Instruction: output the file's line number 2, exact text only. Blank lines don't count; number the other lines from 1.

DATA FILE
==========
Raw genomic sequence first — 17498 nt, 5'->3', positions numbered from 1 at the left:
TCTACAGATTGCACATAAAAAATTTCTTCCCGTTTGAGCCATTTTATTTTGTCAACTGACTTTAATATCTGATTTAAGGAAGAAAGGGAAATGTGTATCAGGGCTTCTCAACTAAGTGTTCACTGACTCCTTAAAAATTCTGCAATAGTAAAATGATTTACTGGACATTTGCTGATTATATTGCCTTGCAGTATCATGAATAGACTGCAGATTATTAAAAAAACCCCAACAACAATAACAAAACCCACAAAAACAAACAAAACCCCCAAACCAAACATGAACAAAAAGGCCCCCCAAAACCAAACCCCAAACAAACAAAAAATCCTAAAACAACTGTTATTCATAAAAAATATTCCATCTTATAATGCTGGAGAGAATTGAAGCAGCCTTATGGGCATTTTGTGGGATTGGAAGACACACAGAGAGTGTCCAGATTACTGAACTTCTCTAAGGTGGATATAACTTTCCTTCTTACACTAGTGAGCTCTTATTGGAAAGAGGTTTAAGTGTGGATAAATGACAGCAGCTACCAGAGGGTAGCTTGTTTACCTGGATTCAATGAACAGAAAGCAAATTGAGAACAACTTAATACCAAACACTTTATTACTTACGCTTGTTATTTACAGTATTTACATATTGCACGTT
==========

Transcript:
TCTACAGATTGCACATAAAAAATTTCTTCCCGTTTGAGCCATTTTATTTTGTCAACTGACTTTAATATCTGATTTAAGGAAGAAAGGGAAATGTGTATCAGGGCTTCTCAACTAAGTGTTCACTGACTCCTTAAAAATTCTGCAATAGTAAAATGATTTACTGGACATTTGCTGATTATATTGCCTTGCAGTATCATGAATAGACTGCAGATTATTAAAAAAACCCCAACAACAATAACAAAACCCACAAAAACAAACAAAACCCCCAAACCAAACATGAACAAAAAGGCCCCCCAAAACCAAACCCCAAACAAACAAAAAATCCTAAAACAACTGTTATTCATAAAAAATATTCCATCTTATAATGCTGGAGAGAATTGAAGCAGCCTTATGGGCATTTTGTGGGATTGGAAGACACACAGAGAGTGTCCAGATTACTGAACTTCTCTAAGGTGGATATAACTTTCCTTCTTACACTAGTGAGCTCTTATTGGAAAGAGGTTTAAGTGTGGATAAATGACAGCAGCTACCAGAGGGTAGCTTGTTTACCTGGATTCAATGAACAGAAAGCAAATTGAGAACAACTTAATACCAAACACTTTATTACTTACGCTTGTTATTTACAGTATTTACATATTGCACGTT